Management agencies, Alaska Trappers Association to present information at the Discovery Center

Contact(s): Paul Robbins Jr.

Ketchikan, Alaska—December 6, 2018—The USDA Forest Service, Alaska Department of Fish & Game (ADF&G), and Alaska Trappers Association (ATA) are presenting information about trapping and sharing trails in the Ketchikan area at 6 p.m. on December 14, 2018, in the Southeast Alaska Discovery Center.

The program will begin with a brief introduction by staff from the Tongass National Forest, followed by presentations from the ADF&G and ATA on the trapping season, types of traps, and trap sets. Presenters will display the different trap types, and talk about how they’re used. Also as part of the program, a 30-minute video produced by the Alaska Trappers Association titled, Sharing Alaska’s Trails, will be shown. After the video, there will be a short question and answer period about the trapping season and traps. If you are unable to attend you can find the Sharing Alaska’s Trails video online at:

For more information on the presentation, contact the Ketchikan Misty Fjords Ranger District at 907-228-4139.

For interviews and information to be used for publication, contact the Tongass Public Affairs Officer at 907-228-6201 or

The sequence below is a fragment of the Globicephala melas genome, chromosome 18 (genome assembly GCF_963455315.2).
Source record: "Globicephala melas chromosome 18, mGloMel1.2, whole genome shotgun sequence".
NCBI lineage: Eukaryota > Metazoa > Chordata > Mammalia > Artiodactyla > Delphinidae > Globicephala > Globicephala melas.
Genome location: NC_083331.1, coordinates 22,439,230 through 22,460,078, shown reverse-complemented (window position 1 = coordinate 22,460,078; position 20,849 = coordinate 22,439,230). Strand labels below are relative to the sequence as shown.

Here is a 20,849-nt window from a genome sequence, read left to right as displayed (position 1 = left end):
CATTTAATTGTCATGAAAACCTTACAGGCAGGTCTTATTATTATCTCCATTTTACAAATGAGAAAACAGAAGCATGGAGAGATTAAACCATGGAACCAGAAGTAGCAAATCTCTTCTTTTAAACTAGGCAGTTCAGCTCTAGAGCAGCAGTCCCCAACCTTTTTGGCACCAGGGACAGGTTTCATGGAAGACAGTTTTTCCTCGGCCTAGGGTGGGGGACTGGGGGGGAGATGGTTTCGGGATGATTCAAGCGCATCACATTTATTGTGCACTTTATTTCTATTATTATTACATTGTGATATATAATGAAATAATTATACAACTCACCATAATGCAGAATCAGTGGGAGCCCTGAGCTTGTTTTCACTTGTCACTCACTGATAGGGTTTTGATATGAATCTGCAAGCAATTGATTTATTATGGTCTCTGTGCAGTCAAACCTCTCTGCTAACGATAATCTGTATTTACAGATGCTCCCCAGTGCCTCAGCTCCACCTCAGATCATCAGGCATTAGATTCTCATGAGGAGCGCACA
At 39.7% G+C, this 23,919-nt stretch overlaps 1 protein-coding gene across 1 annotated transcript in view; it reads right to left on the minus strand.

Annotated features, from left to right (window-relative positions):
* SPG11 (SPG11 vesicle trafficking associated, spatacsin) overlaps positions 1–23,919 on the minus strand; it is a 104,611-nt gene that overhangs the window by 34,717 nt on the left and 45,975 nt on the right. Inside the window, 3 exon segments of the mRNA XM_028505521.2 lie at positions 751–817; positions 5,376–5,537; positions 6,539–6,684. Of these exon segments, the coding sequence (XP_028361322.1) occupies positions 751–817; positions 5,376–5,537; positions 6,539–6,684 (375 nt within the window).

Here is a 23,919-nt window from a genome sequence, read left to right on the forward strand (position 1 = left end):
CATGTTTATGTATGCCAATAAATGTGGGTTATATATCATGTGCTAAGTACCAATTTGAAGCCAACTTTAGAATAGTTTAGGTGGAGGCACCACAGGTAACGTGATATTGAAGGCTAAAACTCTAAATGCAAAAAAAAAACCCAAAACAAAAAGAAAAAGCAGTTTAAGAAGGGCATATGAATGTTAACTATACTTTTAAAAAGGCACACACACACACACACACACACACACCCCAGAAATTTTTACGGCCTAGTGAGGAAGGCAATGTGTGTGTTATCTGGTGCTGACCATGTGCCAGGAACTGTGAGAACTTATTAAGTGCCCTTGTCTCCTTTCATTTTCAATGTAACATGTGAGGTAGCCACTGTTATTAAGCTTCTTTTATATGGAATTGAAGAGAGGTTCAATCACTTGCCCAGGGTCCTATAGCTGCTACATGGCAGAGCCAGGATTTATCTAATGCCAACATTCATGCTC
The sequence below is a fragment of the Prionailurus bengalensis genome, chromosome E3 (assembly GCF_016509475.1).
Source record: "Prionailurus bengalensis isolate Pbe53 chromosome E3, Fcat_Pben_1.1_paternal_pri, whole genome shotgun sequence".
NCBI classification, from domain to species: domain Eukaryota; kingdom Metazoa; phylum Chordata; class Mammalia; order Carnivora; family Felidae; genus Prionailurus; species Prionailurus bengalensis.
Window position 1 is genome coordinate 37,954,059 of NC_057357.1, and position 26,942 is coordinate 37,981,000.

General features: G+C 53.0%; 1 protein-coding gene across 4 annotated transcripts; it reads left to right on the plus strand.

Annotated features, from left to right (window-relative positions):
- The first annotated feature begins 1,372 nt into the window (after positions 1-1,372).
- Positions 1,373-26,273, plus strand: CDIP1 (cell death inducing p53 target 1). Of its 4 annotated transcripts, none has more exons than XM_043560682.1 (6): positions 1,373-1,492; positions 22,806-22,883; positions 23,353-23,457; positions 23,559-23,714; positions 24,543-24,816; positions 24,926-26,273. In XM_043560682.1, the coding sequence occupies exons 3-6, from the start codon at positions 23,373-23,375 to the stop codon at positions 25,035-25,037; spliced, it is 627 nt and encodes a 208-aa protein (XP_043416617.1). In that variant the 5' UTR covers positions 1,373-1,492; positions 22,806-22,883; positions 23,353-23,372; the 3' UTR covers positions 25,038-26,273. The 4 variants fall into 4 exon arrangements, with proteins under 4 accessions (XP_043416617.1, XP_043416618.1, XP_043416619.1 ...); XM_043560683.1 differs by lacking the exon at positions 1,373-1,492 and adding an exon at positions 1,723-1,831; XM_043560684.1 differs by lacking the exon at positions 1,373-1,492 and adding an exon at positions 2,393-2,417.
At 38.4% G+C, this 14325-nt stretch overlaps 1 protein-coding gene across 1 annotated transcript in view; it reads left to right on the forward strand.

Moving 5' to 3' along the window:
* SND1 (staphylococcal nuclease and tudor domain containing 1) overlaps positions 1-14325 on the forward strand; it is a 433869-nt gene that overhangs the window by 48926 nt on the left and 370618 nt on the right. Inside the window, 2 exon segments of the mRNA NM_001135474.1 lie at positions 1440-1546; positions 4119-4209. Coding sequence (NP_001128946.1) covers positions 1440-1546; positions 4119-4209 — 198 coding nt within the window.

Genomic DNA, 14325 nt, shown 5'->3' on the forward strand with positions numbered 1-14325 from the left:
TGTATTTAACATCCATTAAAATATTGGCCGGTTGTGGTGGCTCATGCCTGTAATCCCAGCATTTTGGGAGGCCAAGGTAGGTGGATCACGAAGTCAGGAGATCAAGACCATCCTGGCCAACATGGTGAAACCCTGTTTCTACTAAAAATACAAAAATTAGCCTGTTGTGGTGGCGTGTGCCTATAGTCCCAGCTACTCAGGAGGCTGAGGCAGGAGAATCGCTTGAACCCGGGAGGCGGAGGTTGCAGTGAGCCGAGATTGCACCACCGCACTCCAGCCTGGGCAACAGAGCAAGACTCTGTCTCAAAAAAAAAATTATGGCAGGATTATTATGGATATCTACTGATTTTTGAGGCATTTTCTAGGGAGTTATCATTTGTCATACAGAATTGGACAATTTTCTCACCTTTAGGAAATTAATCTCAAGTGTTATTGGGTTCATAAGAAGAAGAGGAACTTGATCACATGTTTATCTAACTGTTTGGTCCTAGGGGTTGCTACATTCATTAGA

The mission of the U.S. Forest Service, an agency of the U.S. Department of Agriculture, is to sustain the health, diversity and productivity of the nation’s forests and grasslands to meet the needs of present and future generations. The agency manages 193 million acres of public land, provides assistance to state and private landowners and maintains the largest forestry research organization in the world. Public lands the Forest Service manages contribute more than $13 billion to the economy each year through visitor spending alone. Those same lands provide 30 percent of the nation’s surface drinking water to cities and rural communities and approximately 66 million Americans rely on drinking water that originated from the National Forest System.  The agency also has either a direct or indirect role in stewardship of about 900 million forested acres within the U.S., of which over 130 million acres are urban forests where most Americans live.




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